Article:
Tropical Park Race Track
Tropical Park Race Track was a horse racing facility built on 245 acres (0.99 km2) at the current intersection of Bird Road and the Palmetto Expressway in metropolitan Miami, Florida, in what is now Olympia Heights. The race track was built by Bill Dwyer, a prohibition era bootlegger, and Frank Bruen with backing from Canadian distilling tycoon, Samuel Bronfman. It opened on December 26, 1931, and closed in 1972. The track hosted meets for both for Thoroughbred and Standardbred horses.
Tropical Park introduced the first synthetic racetrack surface for horse racing in the 1966-67 season. Known as "Tartan Turf, " it was a rubberized surface manufactured by the 3M company. Built inside the regular dirt track, one race per day was contested on the Tartan track but for safety reasons the majority of horse trainers and owners refused to run their horses on the track.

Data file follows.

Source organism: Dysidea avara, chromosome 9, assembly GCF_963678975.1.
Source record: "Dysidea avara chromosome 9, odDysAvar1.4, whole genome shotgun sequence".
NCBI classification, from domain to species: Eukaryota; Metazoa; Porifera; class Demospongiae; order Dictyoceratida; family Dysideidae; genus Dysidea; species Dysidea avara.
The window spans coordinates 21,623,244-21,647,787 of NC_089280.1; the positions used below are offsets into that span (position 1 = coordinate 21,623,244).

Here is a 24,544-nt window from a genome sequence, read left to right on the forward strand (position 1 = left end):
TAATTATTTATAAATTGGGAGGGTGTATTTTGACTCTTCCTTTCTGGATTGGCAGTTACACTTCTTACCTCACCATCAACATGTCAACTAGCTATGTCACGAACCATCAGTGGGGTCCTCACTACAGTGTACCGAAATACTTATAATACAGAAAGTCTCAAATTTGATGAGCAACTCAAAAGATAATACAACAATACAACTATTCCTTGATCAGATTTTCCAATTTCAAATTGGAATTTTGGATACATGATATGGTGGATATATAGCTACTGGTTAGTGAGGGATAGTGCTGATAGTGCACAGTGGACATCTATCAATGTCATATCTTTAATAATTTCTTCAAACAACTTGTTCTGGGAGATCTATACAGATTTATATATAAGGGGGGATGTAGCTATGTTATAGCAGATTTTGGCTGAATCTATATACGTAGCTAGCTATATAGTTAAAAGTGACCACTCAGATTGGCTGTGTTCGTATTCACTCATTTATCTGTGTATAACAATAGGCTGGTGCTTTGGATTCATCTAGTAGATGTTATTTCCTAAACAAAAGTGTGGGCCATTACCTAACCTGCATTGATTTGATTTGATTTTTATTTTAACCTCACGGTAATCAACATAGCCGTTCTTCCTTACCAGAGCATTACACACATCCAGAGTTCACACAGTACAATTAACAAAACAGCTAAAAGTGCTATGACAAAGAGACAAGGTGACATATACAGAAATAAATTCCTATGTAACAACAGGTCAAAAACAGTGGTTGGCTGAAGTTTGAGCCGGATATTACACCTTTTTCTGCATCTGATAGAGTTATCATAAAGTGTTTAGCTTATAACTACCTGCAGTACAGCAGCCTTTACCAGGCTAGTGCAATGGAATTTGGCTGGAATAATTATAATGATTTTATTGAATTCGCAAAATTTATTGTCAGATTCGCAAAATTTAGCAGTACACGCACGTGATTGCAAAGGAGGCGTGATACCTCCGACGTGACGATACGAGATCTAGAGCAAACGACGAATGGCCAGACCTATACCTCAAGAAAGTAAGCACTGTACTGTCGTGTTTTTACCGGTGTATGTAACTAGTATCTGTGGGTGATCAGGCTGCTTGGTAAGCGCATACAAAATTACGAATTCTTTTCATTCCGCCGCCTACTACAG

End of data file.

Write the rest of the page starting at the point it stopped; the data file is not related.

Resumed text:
Saul Silberman bought Tropical Park in 1953 after president Henry L. Straus died in a plane crash. A major gambler from Cleveland, Ohio, Silberman was a former majority shareholder of the Cleveland Browns of the National Football League who had also owned Randall Park Race Track in North Randall, Ohio and the Painesville Raceway in Northfield, Ohio. When Silberman died in 1971, new owner William L. McKnight made his intentions known. He wanted to close the track, and have all of the racing dates switched to the new Calder Race Course, of which he was a principal investor. Tropical Park was closed after the 1972 racing season.
In 1979, the Miami-Dade County Parks and Recreation service converted the facility into a public park they named Tropical Park.  The park offers a number of sports activities including Tropical Park Stadium used for track and field athletics. The old racetrack's stables were used as part of the park's equestrian center.
- Tropical Park Racetrack at About.com, part of The New York Times Company
- February 06, 1967 Sports Illustrated article on Saul Silberman and Tropical Park Racetrack